If you have the 4 genotype, higher fat diets and higher amounts of saturated fat are not likely safe for you. They are more apt to raise the risks of Alzheimer’s disease, heart disease, diabetes, obesity, and stroke.
What To Do With Your Genotype Results?
Once you know your genotype, now you have to know what is relevant and the action steps that you can take to preserve your health.
Knowing your genotype can give you a really good idea about how your brain might respond to a potential concussion.2
If you are an athlete of any kind, and you suffer a concussion, your genes are going to determine how long it takes you to recover.
This means that if someone who has “average” genes takes ten days to recover from a mild concussion, it could take someone with different genes twice as long.
Another thing that we want to focus on is the dietary quality and quantity of the fats we are putting into our bodies, based on our genotype.
3/4 and 4/4
For this combination, it is better to be lower in overall fat consumption. Fat calories are able to make up 15 – 20% of your total caloric intake for these types.
The best fat types are polyunsaturated and monounsaturated. At the same time, avoiding alcohol is important – because it can speed up the process of brain ageing and increase your potential risk for Alzheimer’s.3
A low to moderate fat diet is important here – making up 15 – 30% of our total caloric intake. The best fat types here will be monounsaturated and polyunsaturated fats.
2/2 and 2/3
A low-fat, low-carb or moderate-fat diet will do well here. Fat calories should make up 20 – 50% of our total caloric intake. The best types here will be monounsaturated fats, polyunsaturated fats and saturated fats.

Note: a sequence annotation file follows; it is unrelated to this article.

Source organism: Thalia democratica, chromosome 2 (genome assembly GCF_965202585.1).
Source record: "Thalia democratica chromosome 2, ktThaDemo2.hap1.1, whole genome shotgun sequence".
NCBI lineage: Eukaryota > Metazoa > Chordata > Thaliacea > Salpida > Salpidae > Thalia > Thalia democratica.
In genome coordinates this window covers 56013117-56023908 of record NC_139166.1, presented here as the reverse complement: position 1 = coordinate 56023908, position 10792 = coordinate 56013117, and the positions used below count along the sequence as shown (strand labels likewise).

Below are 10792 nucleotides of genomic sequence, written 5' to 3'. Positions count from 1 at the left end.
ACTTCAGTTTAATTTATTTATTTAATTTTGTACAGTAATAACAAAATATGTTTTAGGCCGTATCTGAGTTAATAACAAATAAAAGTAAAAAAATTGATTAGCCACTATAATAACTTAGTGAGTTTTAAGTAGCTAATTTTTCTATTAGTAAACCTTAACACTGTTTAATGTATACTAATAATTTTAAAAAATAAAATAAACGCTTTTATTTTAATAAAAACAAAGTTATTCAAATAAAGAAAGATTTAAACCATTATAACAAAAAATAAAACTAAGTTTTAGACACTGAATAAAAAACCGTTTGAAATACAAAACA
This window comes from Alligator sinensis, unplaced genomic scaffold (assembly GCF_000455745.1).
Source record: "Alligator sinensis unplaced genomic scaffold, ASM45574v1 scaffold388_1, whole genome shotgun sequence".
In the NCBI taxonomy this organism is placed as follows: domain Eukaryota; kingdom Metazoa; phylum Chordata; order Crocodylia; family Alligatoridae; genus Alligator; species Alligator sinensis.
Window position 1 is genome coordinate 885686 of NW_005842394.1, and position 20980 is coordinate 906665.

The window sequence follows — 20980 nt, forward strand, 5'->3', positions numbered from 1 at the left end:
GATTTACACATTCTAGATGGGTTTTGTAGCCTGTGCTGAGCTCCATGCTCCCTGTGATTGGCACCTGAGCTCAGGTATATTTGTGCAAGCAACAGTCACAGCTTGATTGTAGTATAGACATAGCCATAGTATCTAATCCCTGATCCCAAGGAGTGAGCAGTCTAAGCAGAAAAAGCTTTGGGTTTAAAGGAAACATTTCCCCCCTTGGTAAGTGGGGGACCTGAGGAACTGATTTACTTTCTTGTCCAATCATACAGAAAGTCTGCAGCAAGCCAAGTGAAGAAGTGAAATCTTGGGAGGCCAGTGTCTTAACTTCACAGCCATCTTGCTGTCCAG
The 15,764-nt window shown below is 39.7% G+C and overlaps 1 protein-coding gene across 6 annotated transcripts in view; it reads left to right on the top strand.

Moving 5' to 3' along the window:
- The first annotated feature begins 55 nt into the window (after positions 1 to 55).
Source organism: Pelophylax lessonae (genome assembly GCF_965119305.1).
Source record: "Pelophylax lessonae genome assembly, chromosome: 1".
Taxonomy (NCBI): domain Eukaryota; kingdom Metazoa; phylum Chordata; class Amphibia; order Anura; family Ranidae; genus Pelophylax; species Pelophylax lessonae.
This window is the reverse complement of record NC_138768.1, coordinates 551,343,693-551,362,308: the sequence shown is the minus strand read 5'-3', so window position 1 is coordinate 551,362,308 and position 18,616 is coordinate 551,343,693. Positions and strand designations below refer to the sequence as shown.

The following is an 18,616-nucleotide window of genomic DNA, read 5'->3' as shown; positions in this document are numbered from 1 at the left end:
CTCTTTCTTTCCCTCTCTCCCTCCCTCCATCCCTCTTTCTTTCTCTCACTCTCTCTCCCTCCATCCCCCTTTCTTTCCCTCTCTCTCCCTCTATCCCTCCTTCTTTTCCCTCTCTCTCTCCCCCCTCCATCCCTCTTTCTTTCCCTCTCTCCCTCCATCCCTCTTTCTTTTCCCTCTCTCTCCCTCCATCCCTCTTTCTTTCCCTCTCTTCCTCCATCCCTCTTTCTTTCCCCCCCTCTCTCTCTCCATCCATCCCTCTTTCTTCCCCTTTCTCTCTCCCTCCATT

In Conclusion: Have you ever heard of the term “results may vary”? That is what this is all about. Depending on our genotype, we need to monitor what we are putting into our bodies – as it might have a direct effect on how we feel now and how we feel in the future.
Monounsaturated and Polyunsaturated
You might have noticed that the main fat types we noted for each of these genotypes included monounsaturated and polyunsaturated fats (Read: Rethinking vegetable oil).
Let’s look into how we can get more of each into our diets.
We can bring more polyunsaturated fats into our diets with:
- Corn Oil
- Sunflower Oil
- Fatty fish, such as salmon, mackerel, herring and trout
We can find monounsaturated fats in:
- Olive Oil
- Canola Oil
- Peanut Oil
- Sesame Oil
Your Individual Needs
This happens all of the time in medical research. 1,000 people are put on one regimen.
Maybe they are all put on a low-fat diet, maybe it is something else. The fact of the matter is that some may do well, some may do worse and some may see no big results.
The problem is that when you average all of that together, it can look like everyone did kind of okay.
“Averaging out” your health is not something that you should be doing and it is why you cannot always stick with these diets that have worked for the “average population.”
Understanding your individual needs is so important, for your health today and your health tomorrow.
1 – https://www.23andme.com/
2 – https://academic.oup.com/bja/article/99/1/43/269949/Impact-of-genetic-factors-on-outcome-from-brain
3 – https://www.ncbi.nlm.nih.gov/pmc/articles/PMC3865814/
Dr. C’s gift for figuring out what really works has helped hundreds of thousands of people reverse thyroid disease, lose weight, diabetes, and regain energy. Learn more about the surprising story that started his quest.